Dientamoeba fragilis : an emerging human pathogen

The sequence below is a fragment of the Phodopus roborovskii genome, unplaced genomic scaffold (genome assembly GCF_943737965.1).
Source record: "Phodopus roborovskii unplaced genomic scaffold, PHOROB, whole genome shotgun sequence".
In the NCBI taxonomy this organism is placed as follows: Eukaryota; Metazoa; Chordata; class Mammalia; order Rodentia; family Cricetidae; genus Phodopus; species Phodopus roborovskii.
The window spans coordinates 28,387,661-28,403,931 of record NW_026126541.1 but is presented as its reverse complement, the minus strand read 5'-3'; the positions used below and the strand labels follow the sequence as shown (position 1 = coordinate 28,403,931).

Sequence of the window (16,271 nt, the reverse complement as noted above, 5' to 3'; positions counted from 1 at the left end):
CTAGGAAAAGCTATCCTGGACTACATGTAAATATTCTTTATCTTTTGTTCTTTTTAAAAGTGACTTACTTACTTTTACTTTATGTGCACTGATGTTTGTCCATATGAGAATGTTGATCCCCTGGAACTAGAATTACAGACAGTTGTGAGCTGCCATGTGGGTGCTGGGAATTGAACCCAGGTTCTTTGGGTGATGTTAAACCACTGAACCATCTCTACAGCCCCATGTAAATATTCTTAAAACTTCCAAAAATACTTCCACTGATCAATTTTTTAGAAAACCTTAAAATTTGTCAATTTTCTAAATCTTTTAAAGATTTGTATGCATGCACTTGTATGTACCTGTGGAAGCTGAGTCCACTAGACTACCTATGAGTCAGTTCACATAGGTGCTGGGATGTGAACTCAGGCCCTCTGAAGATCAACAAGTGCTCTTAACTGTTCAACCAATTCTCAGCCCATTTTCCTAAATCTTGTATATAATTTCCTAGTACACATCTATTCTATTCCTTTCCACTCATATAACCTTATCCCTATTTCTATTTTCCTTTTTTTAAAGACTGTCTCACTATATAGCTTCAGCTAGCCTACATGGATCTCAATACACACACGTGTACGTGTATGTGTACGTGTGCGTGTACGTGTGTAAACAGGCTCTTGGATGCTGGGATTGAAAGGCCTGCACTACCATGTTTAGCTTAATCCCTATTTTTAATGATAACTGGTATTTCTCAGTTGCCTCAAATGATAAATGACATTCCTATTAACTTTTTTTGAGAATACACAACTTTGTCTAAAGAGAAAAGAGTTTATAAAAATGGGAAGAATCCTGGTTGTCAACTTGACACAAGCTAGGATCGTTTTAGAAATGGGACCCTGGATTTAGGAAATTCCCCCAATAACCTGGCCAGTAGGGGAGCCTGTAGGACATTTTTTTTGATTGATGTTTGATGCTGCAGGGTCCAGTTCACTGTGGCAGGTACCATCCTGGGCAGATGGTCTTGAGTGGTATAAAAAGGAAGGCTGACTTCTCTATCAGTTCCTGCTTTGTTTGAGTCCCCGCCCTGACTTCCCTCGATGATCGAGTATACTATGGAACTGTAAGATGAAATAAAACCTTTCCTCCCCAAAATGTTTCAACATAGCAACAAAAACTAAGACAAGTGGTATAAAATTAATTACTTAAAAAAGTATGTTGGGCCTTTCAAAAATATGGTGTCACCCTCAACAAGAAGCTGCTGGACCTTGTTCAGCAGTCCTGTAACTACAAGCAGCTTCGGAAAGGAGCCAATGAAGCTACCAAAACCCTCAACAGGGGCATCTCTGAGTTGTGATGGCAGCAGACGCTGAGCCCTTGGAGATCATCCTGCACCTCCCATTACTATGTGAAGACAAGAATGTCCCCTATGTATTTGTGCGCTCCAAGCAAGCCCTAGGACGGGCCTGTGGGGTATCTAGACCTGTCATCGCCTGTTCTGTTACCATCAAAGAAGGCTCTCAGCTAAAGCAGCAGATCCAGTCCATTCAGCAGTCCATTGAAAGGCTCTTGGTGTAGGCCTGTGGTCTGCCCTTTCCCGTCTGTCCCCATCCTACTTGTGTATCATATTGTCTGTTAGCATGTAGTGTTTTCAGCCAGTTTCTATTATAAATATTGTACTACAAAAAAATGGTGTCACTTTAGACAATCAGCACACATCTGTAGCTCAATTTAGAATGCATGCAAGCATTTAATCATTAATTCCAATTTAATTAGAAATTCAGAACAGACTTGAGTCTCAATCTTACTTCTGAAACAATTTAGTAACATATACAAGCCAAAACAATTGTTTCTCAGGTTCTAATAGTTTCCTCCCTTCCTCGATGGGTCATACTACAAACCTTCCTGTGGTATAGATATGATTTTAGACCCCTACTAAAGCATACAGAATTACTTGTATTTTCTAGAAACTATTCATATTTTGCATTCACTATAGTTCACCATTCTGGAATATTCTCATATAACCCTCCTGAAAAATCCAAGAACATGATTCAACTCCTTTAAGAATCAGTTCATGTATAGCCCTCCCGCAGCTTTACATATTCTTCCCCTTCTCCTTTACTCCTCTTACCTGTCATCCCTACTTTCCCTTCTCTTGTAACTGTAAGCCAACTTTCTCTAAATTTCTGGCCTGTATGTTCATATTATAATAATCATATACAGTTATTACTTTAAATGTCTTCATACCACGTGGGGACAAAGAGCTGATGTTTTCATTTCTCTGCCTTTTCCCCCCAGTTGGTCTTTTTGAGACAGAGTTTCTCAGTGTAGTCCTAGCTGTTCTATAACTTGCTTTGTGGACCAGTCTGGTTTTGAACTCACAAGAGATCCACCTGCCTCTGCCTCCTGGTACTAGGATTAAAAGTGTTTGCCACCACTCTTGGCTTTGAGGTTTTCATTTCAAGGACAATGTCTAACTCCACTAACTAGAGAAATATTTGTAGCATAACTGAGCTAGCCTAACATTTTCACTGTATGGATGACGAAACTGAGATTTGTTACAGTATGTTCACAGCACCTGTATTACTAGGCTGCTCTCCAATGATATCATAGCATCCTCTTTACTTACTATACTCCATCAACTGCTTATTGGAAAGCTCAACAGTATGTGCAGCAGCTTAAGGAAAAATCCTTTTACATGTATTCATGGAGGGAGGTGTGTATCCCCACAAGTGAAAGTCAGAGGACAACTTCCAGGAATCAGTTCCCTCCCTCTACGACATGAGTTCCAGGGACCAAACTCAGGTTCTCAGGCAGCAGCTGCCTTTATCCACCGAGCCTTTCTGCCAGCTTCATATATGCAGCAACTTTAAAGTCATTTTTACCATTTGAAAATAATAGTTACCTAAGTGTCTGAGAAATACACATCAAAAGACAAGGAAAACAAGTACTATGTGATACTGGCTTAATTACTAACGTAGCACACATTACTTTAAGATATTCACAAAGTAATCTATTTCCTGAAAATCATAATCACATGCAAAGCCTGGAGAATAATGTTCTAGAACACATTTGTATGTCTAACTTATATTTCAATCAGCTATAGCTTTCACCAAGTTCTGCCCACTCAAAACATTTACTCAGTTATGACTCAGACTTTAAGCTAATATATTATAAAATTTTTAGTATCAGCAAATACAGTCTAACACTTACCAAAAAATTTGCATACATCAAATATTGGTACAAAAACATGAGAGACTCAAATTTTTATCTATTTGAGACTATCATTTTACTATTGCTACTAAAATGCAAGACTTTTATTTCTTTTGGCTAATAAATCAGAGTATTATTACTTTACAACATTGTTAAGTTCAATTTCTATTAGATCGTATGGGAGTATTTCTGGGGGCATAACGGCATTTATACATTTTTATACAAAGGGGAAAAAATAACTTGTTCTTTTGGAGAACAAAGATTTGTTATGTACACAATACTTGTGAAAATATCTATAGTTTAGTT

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NO FULL TEXT AVAILABLE. This thesis contains 3rd party copyright material. ----- Dientamoeba fragilis is a parasite of the human gastrointestinal tract that is often described as a cause of illness. Compared to other enteric protozoa of humans, information on D. fragilis is limited. Molecular studies on D. fragilis are particularly scarce and only three protein coding gene sequences are available for D. fragilis in Genbank. There is no published genome sequence for D. fragilis and knowledge on its metabolism, life cycle and mechanisms of pathogenicity is also lacking. Further research into these aspects of D. fragilis is warranted. Development of new diagnostic tests for D. fragilis has been a growing trend in recent years, though with a distinct focus on molecular diagnostics. Less attention has been paid to the development of antibody-based diagnostic tests for D. fragilis. While molecular assays are extremely sensitive and specific, antibody based assays are more applicable to routine diagnostic settings, mostly due to issues of cost and feasibility. Given the increasing importance of D. fragilis to human health, further research into the development of antibody-based diagnostic tests for D. fragilis is also warranted. This project was designed to address the shortcomings described previously. One major objective of this project was to sequence the transcriptome of D. fragilis (aim 2 of this project). This would dramatically increase the volume of molecular data available for D. fragilis and encourage future research on this organism. Another major objective was to develop polyclonal antibodies against a specific D. fragilis antigen which could be implemented in a diagnostic test (aim 3 of this project). To fulfil aims 2 and 3 of this project, long term cultures of D. fragilis would also be required to provide the necessary starting materials; D. fragilis RNA’s for sequencing and D. fragilis cells for the evaluation polyclonal antibodies. Therefore, the first objective was to improve current techniques for the cultivation of D. fragilis by evaluating various xenic culture systems for their ability to support D. fragilis growth (aim 1 of this project). Several media formulations were evaluated for their ability to support D. fragilis growth at various temperatures and atmospheric conditions. Different temperatures (from ambient room temperature to 42̊C) and various atmospheric conditions (aerobic, anaerobic and microaerophilic conditions) were also evaluated. Trophozoites were inoculated into fresh media under varying conditions and manual cell counts were performed daily to determine the media and conditions which supported optimal growth. Once optimal culture conditions were established, total RNA was extracted from culture sediments using TriSure reagent. As the culture systems employed were xenic (also containing a mixture of bacterial support flora), eukaryotic mRNA’s were enriched from total RNA extracts using oligo-(dT) cellulose chromatography. Purified eukaryotic mRNA’s were then subjected to next-generation sequencing. Upon assembly of the D. fragilis transcriptome, a suitable target protein was selected for polyclonal antibody development based on information obtained from the scientific literature. A homologue for this protein was identified in the D. fragilis transcriptome using blast searches. This nucleotide sequence then was translated into its amino acid sequence and immunogenic peptides were designed using this sequence as a template. Peptides were synthesised and conjugated to keyhole limpet hemocyanin for immunisation of rabbits. Anti-peptide antibodies were then purified from the resulting rabbit antisera by immunoaffinity chromatography. The resulting antibodies were evaluated by indirect fluorescent antibody testing (IFAT). Loeffler’s slope medium incubated at between 37̊C and 42̊C under microaerophilic conditions, supported significantly better growth of D. fragilis trophozoites compared to other media formulations and conditions. Next-generation sequencing of D. fragilis mRNA's generated 6,946 unique contigs. These contigs had an average length of 710 nucleotides with an average GC content of 34%. For the development of polyclonal antibodies, a protein from the enolase family was selected as a suitable target. Multiple enolase homologues were detected in the D. fragilis transcriptome and one of these was used as a template for the design of immunogenic peptides. Two of seven immunogenic peptides designed from this protein gave rise to two respective antibody preparations which reacted strongly to the surface of fixed D. fragilis trophozoites, as determined by the strong fluorescent signal observable in IFAT's. Each of the project aims was addressed succinctly and succesfully, to generate new knowledge on D. fragilis. Various culture systems were evaluated for their ability to support the growth of D. fragilis, and the optimal conditions (among those conditions tested) were determined. This knowledge will assist future investigators in the study of D. fragilis, as culture systems are an essential tool in the study of microorganisms. With the completion of the first D. fragilis transcriptome, thousands of unique nucleotide sequence can now be made available to future investigators. This work currently represents the largest scientific contribution to our understanding of D. fragilis molecular biology. Polyclonal antibodies against a surface antigen of D. fragilis were developed as a result of this project. These antibodies show great promise for implementation in an antibody-based diagnostic test for D. fragilis. Overall, this PhD project has contributed significantly to current knowledge on D. fragilis. It is hoped that this work will stimulate future research on D. fragilis so that our understanding of this organism continues to improve.